Very few things are more Texan than cattle and the cowboys who care for them. Texas history is full of disputes between cattle owners and those that harmed their cattle. In a battle between cattle owners and those who were hired to feed and care for them, the Supreme Court of Texas was asked to decide whether a party forfeited its right to challenge a ruling denying arbitration by opting to not pursue an interlocutory appeal of that ruling and challenging the denial after a jury verdict. Bonsmara Nat. Beef Co., LLC v. Hart of Tex. Cattle Feeders, LLC., ___ S.W.3d ____, 2020 Tex. LEXIS 617 (Tex., June 26, 2020).
Bonsmara owned and imported the first full-blooded Bonsmara cattle from Africa intending to sell the beef at a premium price as “natural.” To finish and sell the beef, Bonsmara contracted with Hart of Texas Cattle Feeders to feed, provide vitamins, minerals, and medicine for the cattle at Hart of Texas’ feed lot. The parties stipulated that disputes would be settled through arbitration and was signed by Bonsmara, Chapman (a Bonsmara guarantor), and Hart of Texas. After shipping 12,500 cattle, the relationship broke down, Bonsmara and Chapman sued Hart of Texas and its three non-signatory owners alleging breach of contract, negligent feeding and care of the cattle. Bonsmara Nat. Beef Co., LLC v. Hart of Tex. Cattle Feeders, LLC., ___ S.W.3d ____, 2020 Tex. LEXIS 617, *6 (Tex., June 26, 2020).
Hart of Texas moved to dismiss and compel arbitration, but the trial court denied the motion because the arbitration clause referenced the Texas Cattle Feeders Association (“TCFA”) arbitration rules and TCFA rules allow only TCFA members to arbitrate. Hart of Texas, Bonsmara, and Chapman were not members of TCFA, and the court held that the designated forum (i.e. TCFA arbitration) was therefore unavailable. Although entitled to, Hart of Texas did not timely challenge the denial through interlocutory appeal, and the court of appeals denied their mandamus petition to compel arbitration. A jury trial went forward on the merits and Hart of Texas and its three non-signatory owners were found jointly and severally liable for damages. From the judgment, Hart of Texas appealed.
The court of appeals heard the case and reversed stating that the arbitration agreement did not require TCFA to arbitrate only that TCFA rules be used. The court of appeals also held that Hart of Texas’ three non-signatory owners could compel arbitration to disputes related to the agreement. Bonsmara then appealed to the Supreme Court of Texas. Bonsmara Nat. Beef Co., LLC v. Hart of Tex. Cattle Feeders, LLC., ___ S.W.3d ____, 2020 Tex. LEXIS 617, *8-9 (Tex., June 26, 2020). Bonsmara argued that by failing to timely file the interlocutory appeal, Hart of Texas lost its right to challenge the denial of its motion to compel arbitration. Bonsmara also argued that the non-signatory owners of Hart of Texas could not compel arbitration because they were not a party to the contract.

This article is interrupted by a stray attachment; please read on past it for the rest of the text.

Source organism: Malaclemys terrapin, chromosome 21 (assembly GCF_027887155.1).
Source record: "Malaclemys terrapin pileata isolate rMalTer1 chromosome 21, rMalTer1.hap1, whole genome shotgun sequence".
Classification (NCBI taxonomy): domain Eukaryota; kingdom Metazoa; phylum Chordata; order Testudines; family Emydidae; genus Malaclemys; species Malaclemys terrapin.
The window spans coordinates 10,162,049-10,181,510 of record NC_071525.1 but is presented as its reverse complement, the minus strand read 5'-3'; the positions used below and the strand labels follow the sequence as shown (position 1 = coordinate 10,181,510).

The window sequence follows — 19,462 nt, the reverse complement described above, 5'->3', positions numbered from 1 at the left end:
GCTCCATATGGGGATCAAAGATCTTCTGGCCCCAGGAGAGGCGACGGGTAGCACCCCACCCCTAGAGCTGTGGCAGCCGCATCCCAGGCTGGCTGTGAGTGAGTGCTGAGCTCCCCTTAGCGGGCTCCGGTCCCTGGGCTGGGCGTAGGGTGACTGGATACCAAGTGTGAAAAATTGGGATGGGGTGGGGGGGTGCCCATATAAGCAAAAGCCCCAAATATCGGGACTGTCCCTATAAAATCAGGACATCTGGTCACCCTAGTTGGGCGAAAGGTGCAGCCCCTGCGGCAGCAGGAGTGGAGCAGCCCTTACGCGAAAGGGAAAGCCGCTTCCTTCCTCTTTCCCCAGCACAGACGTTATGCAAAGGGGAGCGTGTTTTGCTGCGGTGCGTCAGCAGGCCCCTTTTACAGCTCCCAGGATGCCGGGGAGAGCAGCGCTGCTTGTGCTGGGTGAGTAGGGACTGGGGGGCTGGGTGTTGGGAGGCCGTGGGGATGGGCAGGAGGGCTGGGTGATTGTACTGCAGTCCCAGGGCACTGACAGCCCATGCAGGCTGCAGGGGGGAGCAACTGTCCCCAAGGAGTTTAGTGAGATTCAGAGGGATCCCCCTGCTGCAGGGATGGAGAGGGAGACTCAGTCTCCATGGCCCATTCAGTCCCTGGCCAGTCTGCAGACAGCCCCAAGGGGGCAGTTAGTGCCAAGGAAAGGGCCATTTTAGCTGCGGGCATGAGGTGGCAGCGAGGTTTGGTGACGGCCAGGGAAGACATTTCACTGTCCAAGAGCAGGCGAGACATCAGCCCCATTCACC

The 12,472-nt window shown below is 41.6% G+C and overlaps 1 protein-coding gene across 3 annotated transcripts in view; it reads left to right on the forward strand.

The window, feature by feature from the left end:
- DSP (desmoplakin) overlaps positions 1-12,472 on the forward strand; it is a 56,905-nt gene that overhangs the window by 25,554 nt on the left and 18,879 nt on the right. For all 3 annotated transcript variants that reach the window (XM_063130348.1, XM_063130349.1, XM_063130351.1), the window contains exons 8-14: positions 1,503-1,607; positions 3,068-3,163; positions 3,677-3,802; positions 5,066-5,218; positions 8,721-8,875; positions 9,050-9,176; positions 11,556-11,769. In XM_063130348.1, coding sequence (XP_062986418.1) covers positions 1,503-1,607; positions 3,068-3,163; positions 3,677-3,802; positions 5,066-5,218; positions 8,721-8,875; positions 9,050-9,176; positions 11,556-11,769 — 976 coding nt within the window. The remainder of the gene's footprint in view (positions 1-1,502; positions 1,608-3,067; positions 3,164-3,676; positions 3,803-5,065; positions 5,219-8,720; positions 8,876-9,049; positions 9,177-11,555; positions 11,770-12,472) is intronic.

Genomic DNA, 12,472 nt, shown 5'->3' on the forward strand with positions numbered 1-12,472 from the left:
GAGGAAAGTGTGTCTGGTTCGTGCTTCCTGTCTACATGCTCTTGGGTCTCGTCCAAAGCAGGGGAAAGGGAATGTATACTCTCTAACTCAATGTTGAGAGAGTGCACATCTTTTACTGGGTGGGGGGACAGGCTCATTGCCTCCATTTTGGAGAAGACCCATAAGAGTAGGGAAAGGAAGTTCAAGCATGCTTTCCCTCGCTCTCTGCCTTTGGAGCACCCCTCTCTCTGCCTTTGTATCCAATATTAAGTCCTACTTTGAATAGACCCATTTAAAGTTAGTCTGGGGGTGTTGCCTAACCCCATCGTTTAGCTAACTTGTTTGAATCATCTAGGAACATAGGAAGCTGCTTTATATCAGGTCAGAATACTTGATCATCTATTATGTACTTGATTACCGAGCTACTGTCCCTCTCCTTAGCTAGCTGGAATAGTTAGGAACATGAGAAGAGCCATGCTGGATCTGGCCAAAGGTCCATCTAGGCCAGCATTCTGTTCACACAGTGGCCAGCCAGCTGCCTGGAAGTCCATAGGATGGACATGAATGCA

The Supreme Court of Texas, in a 6-3 decision, affirmed the court of appeals decision and rejected Bonsmara’ s use-it-or-lose-it approach to interlocutory appeals. The Supreme Court of Texas held that interlocutory appeal statutes do not alter the principle that orders merge into and may be challenged on appeal from a final judgment and acknowledges that cost and other factors may play a part in a decision to not seek an interlocutory appeal. The Supreme Court also noted that the interlocutory appeal statute at Texas Civil Practice and Remedies Code Section 51.014(a)(9) uses the language “may appeal” which creates discretionary authority or power and not a mandate. Bonsmara Nat. Beef Co., LLC v. Hart of Tex. Cattle Feeders, LLC., ___ S.W.3d ____, 2020 Tex. LEXIS 617 *12-13 (Tex., June 26, 2020).
Regarding non-signatories compelling arbitration, the Supreme Court of Texas said that the language of the arbitration clause did not foreclose the application of direct-benefits estoppel. Texas law has long allowed that non parties may be bound to a contract under various principles and a person who has agreed to arbitrate disputes with one party may sometimes be required to arbitrate related disputes with others. Bonsmara Nat. Beef Co., LLC v. Hart of Tex. Cattle Feeders, LLC., ___ S.W.3d ____, 2020 Tex. LEXIS 617 (Tex., June 26, 2020), citing, In re Weekly Homes, L.P., 180 S.W.3d 127, 131 (Tex. 2005) and Meyer v. WMCO-GP, 211 S.W.3d 302 (Tex. 2006). Because the arbitration clause did not limit estoppel, it was much more like the clause in Meyer which also did not preclude the use of estoppel to require arbitration with non-signatories. Bonsmara Nat. Beef Co., LLC v. Hart of Tex. Cattle Feeders, LLC., ___ S.W.3d ____, 2020 Tex. LEXIS 617 *33 (Tex., June 26, 2020).
Bonsmara elicited exceptionally strong language from the dissent not seen often on the Supreme Court of Texas. The opinion is a must read on enforceability of arbitration agreements, the use and timing of interlocutory appeals, and the ability to compel non-signatories to arbitrate. The dissent in Bonsmara centers on the fact that the Bonsmara opinion gives parties a second bite of the apple, endorses gamesmanship, and goes against the principle goals of arbitration to promote “efficiency by acting as a cost and time-savings mechanism, while safeguarding valuable and finite judicial resources.” Bonsmara Nat. Beef Co., LLC v. Hart of Tex. Cattle Feeders, LLC., ___ S.W.3d ____, 2020 Tex. LEXIS 617 *34-35 (Tex., June 26, 2020).
While this case seems to resolve this issue, the dissent on the Supreme Court of Texas, including the Chief Justice, will, in my opinion, seize on the next opportunity to limit Bonsmara. The opinions in this blog are solely the author’s and any comments, suggestions, or replies should be sent to firstname.lastname@example.org.